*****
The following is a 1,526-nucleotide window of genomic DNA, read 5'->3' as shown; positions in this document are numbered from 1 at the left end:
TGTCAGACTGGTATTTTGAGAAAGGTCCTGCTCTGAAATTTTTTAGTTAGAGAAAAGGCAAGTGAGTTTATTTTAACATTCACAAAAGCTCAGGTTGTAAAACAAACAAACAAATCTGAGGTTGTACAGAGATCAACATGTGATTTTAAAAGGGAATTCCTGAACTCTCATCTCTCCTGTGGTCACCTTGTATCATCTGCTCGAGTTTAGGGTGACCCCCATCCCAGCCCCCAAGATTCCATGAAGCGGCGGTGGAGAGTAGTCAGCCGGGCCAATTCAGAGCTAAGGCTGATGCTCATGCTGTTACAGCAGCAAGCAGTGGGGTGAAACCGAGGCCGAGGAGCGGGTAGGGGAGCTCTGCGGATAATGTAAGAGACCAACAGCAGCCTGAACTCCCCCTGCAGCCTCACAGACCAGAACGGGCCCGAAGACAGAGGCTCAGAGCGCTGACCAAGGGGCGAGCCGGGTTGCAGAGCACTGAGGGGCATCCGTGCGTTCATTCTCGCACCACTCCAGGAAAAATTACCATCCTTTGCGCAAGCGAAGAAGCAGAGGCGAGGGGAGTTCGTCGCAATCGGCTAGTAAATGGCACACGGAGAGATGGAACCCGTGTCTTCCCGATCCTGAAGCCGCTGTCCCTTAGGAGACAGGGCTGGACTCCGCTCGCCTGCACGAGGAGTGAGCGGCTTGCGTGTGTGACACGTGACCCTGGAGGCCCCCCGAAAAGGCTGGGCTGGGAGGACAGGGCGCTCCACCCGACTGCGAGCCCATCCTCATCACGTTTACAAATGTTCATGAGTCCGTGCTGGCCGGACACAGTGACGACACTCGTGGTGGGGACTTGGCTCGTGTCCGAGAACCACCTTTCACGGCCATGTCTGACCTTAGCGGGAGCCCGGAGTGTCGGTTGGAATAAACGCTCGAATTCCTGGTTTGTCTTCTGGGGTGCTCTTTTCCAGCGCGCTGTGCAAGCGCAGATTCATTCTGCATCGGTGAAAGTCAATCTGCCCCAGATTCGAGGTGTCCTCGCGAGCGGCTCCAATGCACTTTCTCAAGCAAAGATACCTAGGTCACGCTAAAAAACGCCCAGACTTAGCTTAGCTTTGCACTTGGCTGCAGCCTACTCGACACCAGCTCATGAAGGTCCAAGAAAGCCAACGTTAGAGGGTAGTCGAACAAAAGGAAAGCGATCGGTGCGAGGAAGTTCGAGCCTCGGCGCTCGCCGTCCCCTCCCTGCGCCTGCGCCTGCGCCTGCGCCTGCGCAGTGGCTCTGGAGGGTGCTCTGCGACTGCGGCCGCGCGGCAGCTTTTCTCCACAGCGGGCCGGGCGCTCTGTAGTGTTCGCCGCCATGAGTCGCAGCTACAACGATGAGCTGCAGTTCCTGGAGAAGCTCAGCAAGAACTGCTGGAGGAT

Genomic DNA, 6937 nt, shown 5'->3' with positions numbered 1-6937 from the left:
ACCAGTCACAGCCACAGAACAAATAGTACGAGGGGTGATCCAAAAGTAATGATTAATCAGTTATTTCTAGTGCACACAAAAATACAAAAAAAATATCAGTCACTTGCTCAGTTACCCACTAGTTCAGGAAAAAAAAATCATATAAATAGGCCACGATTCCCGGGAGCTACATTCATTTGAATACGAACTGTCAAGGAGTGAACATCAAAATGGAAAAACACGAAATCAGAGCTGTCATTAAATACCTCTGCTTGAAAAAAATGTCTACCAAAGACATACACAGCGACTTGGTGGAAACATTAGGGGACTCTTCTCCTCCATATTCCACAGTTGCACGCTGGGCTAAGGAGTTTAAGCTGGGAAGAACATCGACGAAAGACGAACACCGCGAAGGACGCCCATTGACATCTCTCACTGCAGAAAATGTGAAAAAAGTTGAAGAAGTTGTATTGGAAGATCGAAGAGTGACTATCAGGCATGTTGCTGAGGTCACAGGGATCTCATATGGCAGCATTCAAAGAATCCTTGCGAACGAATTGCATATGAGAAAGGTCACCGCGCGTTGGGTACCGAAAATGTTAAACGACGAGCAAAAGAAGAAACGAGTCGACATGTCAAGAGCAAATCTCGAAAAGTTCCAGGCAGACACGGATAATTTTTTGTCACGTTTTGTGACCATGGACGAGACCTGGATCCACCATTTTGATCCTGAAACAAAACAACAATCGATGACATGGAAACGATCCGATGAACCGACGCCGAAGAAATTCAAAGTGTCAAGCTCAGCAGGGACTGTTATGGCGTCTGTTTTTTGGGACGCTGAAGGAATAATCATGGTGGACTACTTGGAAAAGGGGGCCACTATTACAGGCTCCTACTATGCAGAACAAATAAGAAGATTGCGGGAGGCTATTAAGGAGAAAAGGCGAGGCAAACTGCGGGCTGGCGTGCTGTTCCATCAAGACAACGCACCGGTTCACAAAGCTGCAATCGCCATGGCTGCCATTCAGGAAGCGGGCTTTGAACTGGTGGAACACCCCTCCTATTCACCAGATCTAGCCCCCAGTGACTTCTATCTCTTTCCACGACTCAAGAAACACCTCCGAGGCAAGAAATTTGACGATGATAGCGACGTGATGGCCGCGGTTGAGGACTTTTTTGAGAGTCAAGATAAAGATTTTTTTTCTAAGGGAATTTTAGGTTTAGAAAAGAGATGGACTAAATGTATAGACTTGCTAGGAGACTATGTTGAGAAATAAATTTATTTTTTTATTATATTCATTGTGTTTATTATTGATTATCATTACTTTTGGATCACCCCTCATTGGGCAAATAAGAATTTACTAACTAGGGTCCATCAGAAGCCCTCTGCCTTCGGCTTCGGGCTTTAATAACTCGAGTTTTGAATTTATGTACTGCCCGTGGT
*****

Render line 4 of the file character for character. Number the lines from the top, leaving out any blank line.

ACCAGTCACAGCCACAGAACAAATAGTACGAGGGGTGATCCAAAAGTAATGATTAATCAGTTATTTCTAGTGCACACAAAAATACAAAAAAAATATCAGTCACTTGCTCAGTTACCCACTAGTTCAGGAAAAAAAAATCATATAAATAGGCCACGATTCCCGGGAGCTACATTCATTTGAATACGAACTGTCAAGGAGTGAACATCAAAATGGAAAAACACGAAATCAGAGCTGTCATTAAATACCTCTGCTTGAAAAAAATGTCTACCAAAGACATACACAGCGACTTGGTGGAAACATTAGGGGACTCTTCTCCTCCATATTCCACAGTTGCACGCTGGGCTAAGGAGTTTAAGCTGGGAAGAACATCGACGAAAGACGAACACCGCGAAGGACGCCCATTGACATCTCTCACTGCAGAAAATGTGAAAAAAGTTGAAGAAGTTGTATTGGAAGATCGAAGAGTGACTATCAGGCATGTTGCTGAGGTCACAGGGATCTCATATGGCAGCATTCAAAGAATCCTTGCGAACGAATTGCATATGAGAAAGGTCACCGCGCGTTGGGTACCGAAAATGTTAAACGACGAGCAAAAGAAGAAACGAGTCGACATGTCAAGAGCAAATCTCGAAAAGTTCCAGGCAGACACGGATAATTTTTTGTCACGTTTTGTGACCATGGACGAGACCTGGATCCACCATTTTGATCCTGAAACAAAACAACAATCGATGACATGGAAACGATCCGATGAACCGACGCCGAAGAAATTCAAAGTGTCAAGCTCAGCAGGGACTGTTATGGCGTCTGTTTTTTGGGACGCTGAAGGAATAATCATGGTGGACTACTTGGAAAAGGGGGCCACTATTACAGGCTCCTACTATGCAGAACAAATAAGAAGATTGCGGGAGGCTATTAAGGAGAAAAGGCGAGGCAAACTGCGGGCTGGCGTGCTGTTCCATCAAGACAACGCACCGGTTCACAAAGCTGCAATCGCCATGGCTGCCATTCAGGAAGCGGGCTTTGAACTGGTGGAACACCCCTCCTATTCACCAGATCTAGCCCCCAGTGACTTCTATCTCTTTCCACGACTCAAGAAACACCTCCGAGGCAAGAAATTTGACGATGATAGCGACGTGATGGCCGCGGTTGAGGACTTTTTTGAGAGTCAAGATAAAGATTTTTTTTCTAAGGGAATTTTAGGTTTAGAAAAGAGATGGACTAAATGTATAGACTTGCTAGGAGACTATGTTGAGAAATAAATTTATTTTTTTATTATATTCATTGTGTTTATTATTGATTATCATTACTTTTGGATCACCCCTCATTGGGCAAATAAGAATTTACTAACTAGGGTCCATCAGAAGCCCTCTGCCTTCGGCTTCGGGCTTTAATAACTCGAGTTTTGAATTTATGTACTGCCCGTGGT